I went through the World Series matchups from 1976 to the present. The date was chosen because time constraints made some sort of cutoff point necessary, and '76 is a benchmark year because it's the first year of free agency. It's also a benchmark year, because at six years old, it's the first Series I can really remember watching (you will find that fact noted in the archives at Cooperstown). My focal point was finding the years where the trailing team won Game 3 and seeing how much it increased their odds of ultimately winning the Series.
The first part won't make Texas fans very happy. There are 12 instances of teams trailing 2-0 and winning Game 3, but in only five of those instances did they go on to win the Series. Where it gets interesting is that the trailing team took both Games 3 & 4, it increased their odds of winning it all back up to 55 percent (5 of 9). Now saying a series knotted at 2-2 has a roughly even chance of going either direction might seem like an unremarkable statement, but when you consider that what it really means is that the trailing team has to win 4 of 5, the fact there is no evidence of the pendulum swinging back does work in Texas' favor.
Furthermore, this study is somewhat clouded by the presence of two "odd" Series and that's Minnesota's championships in 1987 & 1991. Few teams had as big a homefield advantage as the Twins did in the Metrodome, a difficult place to play for a visiting club and for reasons I'm not entirely sure of, was even more so during the first 10-15 years of its existence, a period which covers these two World Series. In both cases, the Twins had homefield and won all four of their home games. These were clearly Series more about where you were playing that who was up or down at any given point. That would mean that teams that just win Game 3 pull their chances of winning the Series up to five out of nine. And teams that take both Games 3 & 4, win five of six.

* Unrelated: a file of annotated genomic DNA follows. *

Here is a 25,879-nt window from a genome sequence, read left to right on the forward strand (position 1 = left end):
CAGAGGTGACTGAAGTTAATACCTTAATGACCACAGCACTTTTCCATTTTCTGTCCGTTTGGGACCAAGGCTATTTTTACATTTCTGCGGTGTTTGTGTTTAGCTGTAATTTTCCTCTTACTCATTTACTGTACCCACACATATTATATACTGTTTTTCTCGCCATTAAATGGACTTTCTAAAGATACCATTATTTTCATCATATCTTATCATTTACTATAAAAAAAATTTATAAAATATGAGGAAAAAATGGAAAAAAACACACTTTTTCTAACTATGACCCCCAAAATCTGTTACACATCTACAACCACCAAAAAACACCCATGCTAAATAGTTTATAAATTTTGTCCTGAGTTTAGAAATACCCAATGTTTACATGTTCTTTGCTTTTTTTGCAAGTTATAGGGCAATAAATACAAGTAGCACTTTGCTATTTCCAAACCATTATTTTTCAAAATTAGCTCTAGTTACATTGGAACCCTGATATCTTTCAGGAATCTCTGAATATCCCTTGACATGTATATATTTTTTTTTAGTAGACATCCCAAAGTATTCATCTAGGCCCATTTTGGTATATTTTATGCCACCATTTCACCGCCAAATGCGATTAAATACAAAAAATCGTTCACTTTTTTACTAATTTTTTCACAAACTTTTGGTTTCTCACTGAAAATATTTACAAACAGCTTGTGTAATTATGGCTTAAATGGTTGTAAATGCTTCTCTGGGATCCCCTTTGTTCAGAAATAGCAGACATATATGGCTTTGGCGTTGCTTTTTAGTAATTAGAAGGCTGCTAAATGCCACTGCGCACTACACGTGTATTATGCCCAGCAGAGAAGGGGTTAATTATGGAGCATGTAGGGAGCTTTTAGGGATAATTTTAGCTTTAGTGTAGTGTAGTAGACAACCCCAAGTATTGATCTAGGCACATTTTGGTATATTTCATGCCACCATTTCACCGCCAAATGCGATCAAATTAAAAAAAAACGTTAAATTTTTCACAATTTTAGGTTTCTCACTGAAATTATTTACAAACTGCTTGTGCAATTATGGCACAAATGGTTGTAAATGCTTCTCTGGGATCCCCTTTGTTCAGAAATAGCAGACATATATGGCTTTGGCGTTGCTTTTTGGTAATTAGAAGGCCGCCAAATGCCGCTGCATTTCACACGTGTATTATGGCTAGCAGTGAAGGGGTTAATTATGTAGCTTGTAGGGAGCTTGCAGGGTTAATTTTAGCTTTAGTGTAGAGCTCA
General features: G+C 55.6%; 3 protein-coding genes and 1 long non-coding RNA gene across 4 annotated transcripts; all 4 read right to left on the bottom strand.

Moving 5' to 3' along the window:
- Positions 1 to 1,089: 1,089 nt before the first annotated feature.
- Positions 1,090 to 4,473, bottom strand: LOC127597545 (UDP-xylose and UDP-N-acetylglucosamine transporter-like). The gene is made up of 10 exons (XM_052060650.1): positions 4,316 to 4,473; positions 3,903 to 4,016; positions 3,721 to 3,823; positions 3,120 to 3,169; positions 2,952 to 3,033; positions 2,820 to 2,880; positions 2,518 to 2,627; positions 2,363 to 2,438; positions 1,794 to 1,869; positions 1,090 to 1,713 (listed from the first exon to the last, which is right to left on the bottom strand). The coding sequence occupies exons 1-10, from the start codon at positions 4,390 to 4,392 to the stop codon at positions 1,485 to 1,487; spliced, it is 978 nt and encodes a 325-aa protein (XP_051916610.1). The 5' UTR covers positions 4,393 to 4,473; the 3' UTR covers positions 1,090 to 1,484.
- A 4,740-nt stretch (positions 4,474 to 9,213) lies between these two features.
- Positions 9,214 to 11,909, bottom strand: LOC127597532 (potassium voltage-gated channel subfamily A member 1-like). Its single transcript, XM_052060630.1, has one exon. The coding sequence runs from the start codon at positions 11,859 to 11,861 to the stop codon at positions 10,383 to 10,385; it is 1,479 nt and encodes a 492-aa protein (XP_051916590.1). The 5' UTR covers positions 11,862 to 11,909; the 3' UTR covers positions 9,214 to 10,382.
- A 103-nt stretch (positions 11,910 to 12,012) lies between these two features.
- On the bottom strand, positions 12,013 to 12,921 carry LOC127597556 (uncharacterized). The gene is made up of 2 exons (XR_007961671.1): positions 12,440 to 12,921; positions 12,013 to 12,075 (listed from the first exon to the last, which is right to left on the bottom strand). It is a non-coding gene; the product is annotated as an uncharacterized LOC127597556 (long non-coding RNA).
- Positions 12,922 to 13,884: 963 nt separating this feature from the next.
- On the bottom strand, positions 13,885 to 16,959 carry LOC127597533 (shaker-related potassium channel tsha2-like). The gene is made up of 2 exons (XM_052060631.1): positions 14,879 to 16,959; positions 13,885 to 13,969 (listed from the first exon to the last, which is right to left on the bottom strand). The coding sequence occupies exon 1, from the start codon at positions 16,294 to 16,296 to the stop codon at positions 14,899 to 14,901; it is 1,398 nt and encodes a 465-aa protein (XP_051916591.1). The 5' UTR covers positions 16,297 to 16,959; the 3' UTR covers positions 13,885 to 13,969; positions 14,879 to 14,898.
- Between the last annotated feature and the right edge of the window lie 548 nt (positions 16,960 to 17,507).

What's the final gist of all these numbers? That this Series is far from over. Momentum is a funny thing in baseball, and Texas can take heart that just a single win drastically changes the negative math against them. And San Francisco? Keep in mind this study doesn't include seven other instances--and that's the leading team winning Game 3 and going on to close it out. Take the opportunity while it's front of you
Image from boston.com
Dan Flaherty is the editor of the Sports Notebook Family, published through the Real Clear Sports Blog Network, offering daily MLB playoff coverage and game analysis in college football and the NFL. He is the author of The Last New Year's, a book that revisits the historic high points of college football's New Year's Day bowl games.